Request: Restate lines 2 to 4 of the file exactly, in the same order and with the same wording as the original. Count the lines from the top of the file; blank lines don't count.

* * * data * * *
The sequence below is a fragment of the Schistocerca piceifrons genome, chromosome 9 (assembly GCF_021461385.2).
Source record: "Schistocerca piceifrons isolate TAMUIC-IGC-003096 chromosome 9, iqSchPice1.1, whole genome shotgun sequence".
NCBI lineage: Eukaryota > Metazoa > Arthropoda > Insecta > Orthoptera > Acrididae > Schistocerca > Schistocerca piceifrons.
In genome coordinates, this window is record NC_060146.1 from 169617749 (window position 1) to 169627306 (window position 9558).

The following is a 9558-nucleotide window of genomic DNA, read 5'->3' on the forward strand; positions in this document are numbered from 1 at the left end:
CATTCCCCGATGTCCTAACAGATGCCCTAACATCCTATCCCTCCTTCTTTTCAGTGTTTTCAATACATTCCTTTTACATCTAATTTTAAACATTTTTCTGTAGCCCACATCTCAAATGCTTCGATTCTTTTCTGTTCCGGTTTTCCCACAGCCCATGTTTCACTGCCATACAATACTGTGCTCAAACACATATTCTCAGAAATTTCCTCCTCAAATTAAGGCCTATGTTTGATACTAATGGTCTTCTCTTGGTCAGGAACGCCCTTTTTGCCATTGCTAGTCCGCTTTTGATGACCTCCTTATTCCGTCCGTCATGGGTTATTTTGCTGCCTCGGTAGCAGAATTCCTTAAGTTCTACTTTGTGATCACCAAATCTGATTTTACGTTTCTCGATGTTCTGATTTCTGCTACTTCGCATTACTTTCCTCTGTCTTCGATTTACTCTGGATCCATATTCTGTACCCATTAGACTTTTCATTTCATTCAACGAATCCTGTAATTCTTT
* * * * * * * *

Source record: "Schistocerca piceifrons isolate TAMUIC-IGC-003096 chromosome 9, iqSchPice1.1, whole genome shotgun sequence".
NCBI lineage: Eukaryota > Metazoa > Arthropoda > Insecta > Orthoptera > Acrididae > Schistocerca > Schistocerca piceifrons.
In genome coordinates, this window is record NC_060146.1 from 169617749 (window position 1) to 169627306 (window position 9558).